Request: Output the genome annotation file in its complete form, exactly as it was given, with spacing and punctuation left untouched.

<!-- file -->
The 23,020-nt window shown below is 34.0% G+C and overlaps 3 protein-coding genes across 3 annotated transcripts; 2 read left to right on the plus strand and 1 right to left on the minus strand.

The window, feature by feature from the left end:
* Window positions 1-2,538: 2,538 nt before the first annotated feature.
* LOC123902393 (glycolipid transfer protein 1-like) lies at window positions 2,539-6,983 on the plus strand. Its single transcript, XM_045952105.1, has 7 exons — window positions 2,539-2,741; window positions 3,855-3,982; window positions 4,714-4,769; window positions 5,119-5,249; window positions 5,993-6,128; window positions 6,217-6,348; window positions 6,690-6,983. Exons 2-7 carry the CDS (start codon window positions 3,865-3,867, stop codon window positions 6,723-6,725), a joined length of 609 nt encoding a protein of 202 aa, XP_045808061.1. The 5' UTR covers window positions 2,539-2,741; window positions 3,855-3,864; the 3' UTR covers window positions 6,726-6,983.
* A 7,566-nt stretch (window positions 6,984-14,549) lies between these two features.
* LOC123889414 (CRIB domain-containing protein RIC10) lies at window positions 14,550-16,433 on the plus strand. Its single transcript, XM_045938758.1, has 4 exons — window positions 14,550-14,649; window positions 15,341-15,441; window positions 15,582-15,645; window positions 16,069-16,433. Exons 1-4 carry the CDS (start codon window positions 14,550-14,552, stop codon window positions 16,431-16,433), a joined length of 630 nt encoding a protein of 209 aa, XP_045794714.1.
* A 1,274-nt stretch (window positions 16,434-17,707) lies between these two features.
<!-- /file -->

The 23,020-nt window shown below is 34.0% G+C and overlaps 3 protein-coding genes across 3 annotated transcripts; 2 read left to right on the plus strand and 1 right to left on the minus strand.

The window, feature by feature from the left end:
* Window positions 1-2,538: 2,538 nt before the first annotated feature.
* LOC123902393 (glycolipid transfer protein 1-like) lies at window positions 2,539-6,983 on the plus strand. Its single transcript, XM_045952105.1, has 7 exons — window positions 2,539-2,741; window positions 3,855-3,982; window positions 4,714-4,769; window positions 5,119-5,249; window positions 5,993-6,128; window positions 6,217-6,348; window positions 6,690-6,983. Exons 2-7 carry the CDS (start codon window positions 3,865-3,867, stop codon window positions 6,723-6,725), a joined length of 609 nt encoding a protein of 202 aa, XP_045808061.1. The 5' UTR covers window positions 2,539-2,741; window positions 3,855-3,864; the 3' UTR covers window positions 6,726-6,983.
* A 7,566-nt stretch (window positions 6,984-14,549) lies between these two features.
* LOC123889414 (CRIB domain-containing protein RIC10) lies at window positions 14,550-16,433 on the plus strand. Its single transcript, XM_045938758.1, has 4 exons — window positions 14,550-14,649; window positions 15,341-15,441; window positions 15,582-15,645; window positions 16,069-16,433. Exons 1-4 carry the CDS (start codon window positions 14,550-14,552, stop codon window positions 16,431-16,433), a joined length of 630 nt encoding a protein of 209 aa, XP_045794714.1.
* A 1,274-nt stretch (window positions 16,434-17,707) lies between these two features.